DG: I think that many, including myself, find solace in the natural world—as it allows detachment from life-as-usual by presenting a different sort of stimuli and focus of attention. I’m curious how the landscape, along with your artistic practice, offers you a “cathartic relief?”
FGC: Art and photography are primarily a mechanism to deal with internal emotions and processes, a way to understand myself and the world better. Alongside art, the landscape and nature are for me a neutral space to escape to, a place beyond the human-made cultural constraints and societal expectations. Nature doesn’t judge you, it just is.
DG: Tell us about your process of creating these images. I was initially drawn to the pictorialist visual quality. What do you feel this aesthetic has to offer or say, particularly as it relates to this body of work?
FGC: Lately I have felt particularly drawn towards pictorialism, Japanese photography and a more minimalist approach to my practice. I think this has been heavily influenced by the vast presence of nature in Finland, and for being a country with a low population.
The images are made using an infrared modified point and shoot camera, which then I edit looking for a certain aesthetic. It was a process of extensive experimentation, which I am still going through. I intuitively knew that a regular approach to the photographing process wasn’t enough.
I am currently exploring mixed techniques, using digital negatives and traditional printing methods. I found the infrared to be a suitable choice for the project, as it allowed me to depict the landscape in a different way in which we normally see it through the human visible spectrum.
DG: You write that “photography becomes an instrument through which [you] can reveal not only the nature that encloses [you], but the nature that reflects the landscape within.” In what ways do your photographs accomplish this?
FGC: Through my photographs I am attempting to connect with an underlying language embedded into the landscape that I think we all can relate to. I am not entirely sure I have accomplished this, that is something I leave for the viewer to judge, but this was my original intention.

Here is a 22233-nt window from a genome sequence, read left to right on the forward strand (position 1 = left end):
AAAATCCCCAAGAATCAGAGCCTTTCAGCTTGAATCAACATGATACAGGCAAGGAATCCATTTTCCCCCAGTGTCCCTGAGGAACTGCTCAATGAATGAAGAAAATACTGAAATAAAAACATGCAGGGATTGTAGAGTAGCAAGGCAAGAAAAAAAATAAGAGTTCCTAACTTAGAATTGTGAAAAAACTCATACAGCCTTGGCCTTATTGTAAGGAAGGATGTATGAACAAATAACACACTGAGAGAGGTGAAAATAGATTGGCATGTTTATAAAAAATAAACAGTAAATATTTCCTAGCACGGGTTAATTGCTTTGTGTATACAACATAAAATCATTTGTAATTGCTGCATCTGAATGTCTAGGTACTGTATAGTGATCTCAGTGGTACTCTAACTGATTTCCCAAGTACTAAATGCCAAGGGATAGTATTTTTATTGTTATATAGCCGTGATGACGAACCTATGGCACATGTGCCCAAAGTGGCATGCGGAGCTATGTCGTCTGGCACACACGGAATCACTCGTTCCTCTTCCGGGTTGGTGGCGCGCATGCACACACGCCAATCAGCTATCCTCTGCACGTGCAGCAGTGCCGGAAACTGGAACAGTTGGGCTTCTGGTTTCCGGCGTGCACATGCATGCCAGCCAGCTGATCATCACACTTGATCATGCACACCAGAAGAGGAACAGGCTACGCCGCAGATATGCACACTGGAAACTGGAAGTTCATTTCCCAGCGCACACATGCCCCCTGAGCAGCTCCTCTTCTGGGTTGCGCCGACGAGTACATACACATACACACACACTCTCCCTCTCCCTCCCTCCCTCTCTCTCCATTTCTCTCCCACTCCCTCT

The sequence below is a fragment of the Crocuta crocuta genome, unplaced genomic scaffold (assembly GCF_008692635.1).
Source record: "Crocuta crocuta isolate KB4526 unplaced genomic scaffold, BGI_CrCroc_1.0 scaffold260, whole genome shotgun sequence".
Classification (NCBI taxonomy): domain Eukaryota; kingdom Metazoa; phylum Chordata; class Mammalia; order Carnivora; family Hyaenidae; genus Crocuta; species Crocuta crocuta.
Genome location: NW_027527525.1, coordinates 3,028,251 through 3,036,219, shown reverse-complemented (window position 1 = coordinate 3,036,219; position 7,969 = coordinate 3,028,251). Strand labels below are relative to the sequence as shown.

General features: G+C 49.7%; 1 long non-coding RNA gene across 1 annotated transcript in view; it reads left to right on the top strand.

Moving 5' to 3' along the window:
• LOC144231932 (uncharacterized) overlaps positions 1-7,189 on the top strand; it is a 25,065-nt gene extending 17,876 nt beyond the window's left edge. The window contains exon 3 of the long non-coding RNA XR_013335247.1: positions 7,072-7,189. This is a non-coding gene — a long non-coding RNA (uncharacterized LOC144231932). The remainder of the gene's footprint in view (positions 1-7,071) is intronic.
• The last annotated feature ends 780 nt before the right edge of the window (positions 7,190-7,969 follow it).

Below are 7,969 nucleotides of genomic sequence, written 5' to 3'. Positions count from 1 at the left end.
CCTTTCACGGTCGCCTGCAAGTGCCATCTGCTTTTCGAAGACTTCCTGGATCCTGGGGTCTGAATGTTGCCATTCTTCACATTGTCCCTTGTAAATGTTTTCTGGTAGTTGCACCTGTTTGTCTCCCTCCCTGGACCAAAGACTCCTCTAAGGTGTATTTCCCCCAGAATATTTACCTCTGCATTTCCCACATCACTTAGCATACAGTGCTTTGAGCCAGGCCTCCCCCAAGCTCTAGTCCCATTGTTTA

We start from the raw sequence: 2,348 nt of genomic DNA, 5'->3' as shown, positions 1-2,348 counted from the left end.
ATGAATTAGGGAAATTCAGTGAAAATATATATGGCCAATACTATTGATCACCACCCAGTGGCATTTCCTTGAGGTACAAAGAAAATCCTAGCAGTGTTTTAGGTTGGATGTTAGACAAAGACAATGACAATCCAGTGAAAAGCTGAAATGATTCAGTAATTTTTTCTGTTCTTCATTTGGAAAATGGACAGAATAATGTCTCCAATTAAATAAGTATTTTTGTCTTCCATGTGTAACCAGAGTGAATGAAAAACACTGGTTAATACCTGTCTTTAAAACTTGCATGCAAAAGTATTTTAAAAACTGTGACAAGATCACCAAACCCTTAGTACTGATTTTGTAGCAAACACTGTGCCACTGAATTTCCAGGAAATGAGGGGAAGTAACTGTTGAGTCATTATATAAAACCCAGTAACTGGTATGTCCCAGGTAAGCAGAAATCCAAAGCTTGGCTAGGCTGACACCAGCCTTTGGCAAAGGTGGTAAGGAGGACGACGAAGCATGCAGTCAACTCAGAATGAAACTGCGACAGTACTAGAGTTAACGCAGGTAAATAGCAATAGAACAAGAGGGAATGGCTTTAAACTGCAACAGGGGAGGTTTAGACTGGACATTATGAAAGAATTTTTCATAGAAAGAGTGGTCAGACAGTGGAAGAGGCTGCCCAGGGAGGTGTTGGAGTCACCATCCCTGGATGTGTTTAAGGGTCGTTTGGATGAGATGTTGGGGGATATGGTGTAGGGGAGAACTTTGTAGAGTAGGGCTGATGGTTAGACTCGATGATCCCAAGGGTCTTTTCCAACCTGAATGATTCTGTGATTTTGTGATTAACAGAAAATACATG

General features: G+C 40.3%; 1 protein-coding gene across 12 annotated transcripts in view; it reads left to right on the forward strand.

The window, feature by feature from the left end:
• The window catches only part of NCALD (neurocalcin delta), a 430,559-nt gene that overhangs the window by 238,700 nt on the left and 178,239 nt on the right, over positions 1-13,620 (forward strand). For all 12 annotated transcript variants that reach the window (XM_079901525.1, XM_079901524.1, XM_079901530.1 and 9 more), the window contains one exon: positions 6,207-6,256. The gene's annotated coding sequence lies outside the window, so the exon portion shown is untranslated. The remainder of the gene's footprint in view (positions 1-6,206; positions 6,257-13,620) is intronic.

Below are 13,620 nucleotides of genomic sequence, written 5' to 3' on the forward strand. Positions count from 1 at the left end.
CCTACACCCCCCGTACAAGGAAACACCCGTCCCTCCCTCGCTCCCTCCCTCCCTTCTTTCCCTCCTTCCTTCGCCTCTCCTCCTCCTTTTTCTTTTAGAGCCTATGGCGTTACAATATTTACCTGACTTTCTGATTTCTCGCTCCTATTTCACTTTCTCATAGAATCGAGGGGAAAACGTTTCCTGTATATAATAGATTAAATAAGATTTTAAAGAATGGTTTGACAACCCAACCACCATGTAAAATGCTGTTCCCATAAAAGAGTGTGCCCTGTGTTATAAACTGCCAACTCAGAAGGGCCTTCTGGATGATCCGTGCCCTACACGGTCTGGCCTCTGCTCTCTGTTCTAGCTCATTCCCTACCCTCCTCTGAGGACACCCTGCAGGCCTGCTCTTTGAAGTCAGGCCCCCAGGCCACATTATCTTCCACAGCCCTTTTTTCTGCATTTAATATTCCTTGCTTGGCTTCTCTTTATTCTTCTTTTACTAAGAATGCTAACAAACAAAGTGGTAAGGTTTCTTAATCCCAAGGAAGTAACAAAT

DG: Would you like to share anything about the Elsewhere photo book?
FGC: I self published a small edition of 100 softcover copies after I received a photo book award by the photography platform “Booooooom”. Besides this, I have been working on a handmade hardcover dummy book, which I would like to publish one day, even though it is a work in progress. I recently went through some portfolio reviews, and made me realise I still have a lot of work to do, but I am enjoying the process, which is afterall the most important thing. A softcover of the book can be found on my website.
Posts on Lenscratch may not be reproduced without the permission of the Lenscratch staff and the photographer.
Mariah Robertson in Conversation with Douglas BreaultMay 17th, 2023
Francisco Gonzalez Camacho: ElsewhereMay 5th, 2023
Photographers in Conversation: Wendi Schneider and Laurie LambrechtApril 29th, 2023
LUMINOUS VISIONS: CHUCK KELTONApril 28th, 2023
LUMINOUS VISIONS: SCOTT MORGAN: 10,000 YEARSApril 27th, 2023